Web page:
Vegas Golden Knights defenseman Alex Pietrangelo was ejected from Wednesday’s Game 4 for a wicked two-handed slash on Edmonton Oilers forward Leon Draisaitl.
Pietrangelo’s stickwork came late in the the third period with Edmonton leading 4-1 and poised to tie up the best-of-seven series at 2-2. Vegas had the goaltender pulled in a desperation to narrow the ledger.
Draisaitl, defended by Shea Theodore, floated a backhand towards the empty net. As the puck sailed wide, Pietrangelo – coming across the ice – delivered a slash across the Oilers forward’s arms.
Referee Chris Rooney, with a front row seat to the infraction, raised his arm right away for the penalty. After a brief video review alongside ref Graham Skilliter, the officials confirmed the call: major penalty and a game misconduct. Pietrangelo’s night – with 1:27 remaining – was over.
Edmonton’s Connor McDavid called for Pietrangelo to be suspended for the slash.
“I would like to see [a suspension],” said McDavid. “It’s as intent-to-injure as you can get. Time, score, clock, all play a factor. […] He comes from over his own head and places it kind of under Leon’s chin. You’d like to see something like that suspended. It’s not a hockey play.”
Rule 61 covers Slashing:
Slashing is the act of a player swinging his stick at an opponent, whether contact is made or not. […] Any forceful or powerful chop with the stick on an opponent’s body, the opponent’s stick, or on or near the opponent’s hands that, in the judgment of the Referee, is not an attempt to play the puck, shall be penalized as slashing.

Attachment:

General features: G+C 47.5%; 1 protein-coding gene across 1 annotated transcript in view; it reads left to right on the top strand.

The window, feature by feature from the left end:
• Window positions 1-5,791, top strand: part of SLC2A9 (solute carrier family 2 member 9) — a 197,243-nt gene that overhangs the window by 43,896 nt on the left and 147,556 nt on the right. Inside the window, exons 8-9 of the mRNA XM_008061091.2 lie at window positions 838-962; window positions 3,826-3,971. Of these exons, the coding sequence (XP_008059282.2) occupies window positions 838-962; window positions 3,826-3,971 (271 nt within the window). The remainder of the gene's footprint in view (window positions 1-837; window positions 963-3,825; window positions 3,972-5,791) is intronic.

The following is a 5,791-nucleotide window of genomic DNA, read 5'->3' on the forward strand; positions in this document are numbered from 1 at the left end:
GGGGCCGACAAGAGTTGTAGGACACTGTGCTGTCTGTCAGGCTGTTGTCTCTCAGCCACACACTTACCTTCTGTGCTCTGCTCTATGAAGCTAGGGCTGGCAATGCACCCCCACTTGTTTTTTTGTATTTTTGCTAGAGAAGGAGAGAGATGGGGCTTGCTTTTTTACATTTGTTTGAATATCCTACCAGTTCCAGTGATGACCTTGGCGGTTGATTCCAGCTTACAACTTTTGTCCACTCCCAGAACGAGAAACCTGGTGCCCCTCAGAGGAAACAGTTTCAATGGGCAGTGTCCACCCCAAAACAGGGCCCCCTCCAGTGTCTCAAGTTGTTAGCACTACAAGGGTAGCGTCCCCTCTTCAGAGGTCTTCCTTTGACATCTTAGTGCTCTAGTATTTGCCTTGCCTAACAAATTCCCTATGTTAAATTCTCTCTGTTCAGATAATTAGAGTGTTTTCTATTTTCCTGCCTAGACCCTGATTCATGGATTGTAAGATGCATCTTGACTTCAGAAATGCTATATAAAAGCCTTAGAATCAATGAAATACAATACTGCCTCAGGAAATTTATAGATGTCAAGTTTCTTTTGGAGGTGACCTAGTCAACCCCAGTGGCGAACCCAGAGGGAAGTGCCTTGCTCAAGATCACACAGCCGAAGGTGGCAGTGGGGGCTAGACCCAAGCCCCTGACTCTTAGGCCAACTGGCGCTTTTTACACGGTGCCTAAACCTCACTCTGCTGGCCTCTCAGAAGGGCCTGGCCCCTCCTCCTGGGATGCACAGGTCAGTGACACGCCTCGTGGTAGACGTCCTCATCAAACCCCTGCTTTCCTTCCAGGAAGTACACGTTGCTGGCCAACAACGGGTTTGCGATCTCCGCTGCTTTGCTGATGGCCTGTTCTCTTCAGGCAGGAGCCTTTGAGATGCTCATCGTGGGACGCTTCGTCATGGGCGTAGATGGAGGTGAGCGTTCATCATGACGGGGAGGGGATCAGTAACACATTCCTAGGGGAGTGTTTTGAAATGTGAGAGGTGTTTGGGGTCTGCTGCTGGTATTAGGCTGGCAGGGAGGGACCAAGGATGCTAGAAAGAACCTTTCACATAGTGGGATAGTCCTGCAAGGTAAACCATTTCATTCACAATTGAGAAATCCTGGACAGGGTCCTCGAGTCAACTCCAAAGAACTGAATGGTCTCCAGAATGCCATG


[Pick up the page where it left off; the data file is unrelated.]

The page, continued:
A minor [or major] penalty, at the discretion of the Referee based on the severity of the contact, shall be imposed on a player who slashes an opponent. When injury occurs, a major penalty must be assessed under this rule. Whenever a major penalty is assessed for slashing, a game misconduct penalty must also be imposed.
The Referee, at his discretion, may assess a match penalty if, in his judgment, the player attempted to or deliberately injured his opponent by slashing.
Rooney and Skilliter opted for door number two there, the major penalty, but this play easily could have been ruled a match penalty. It’s hard to argue that there’s not a clear intent to injure when the puck is long gone and there’s no ‘hockey value’ on the play.
As McDavid pointed out, the motivation appears even clearer late in an already-decided game, with the victim the leading scorer in the Stanley Cup Playoffs.
The NHL’s Department of Safety has scheduled a hearing with Pietrangelo.
The Edmonton Oilers won the game 4-1 to knot up their Conference Semifinals series against the Vegas Golden Knights at 2-2. Referees for the game were Chris Rooney (#5) and Graham Skilliter (#24), with linesmen Brad Kovachik (#71) and Matt MacPherson (#83).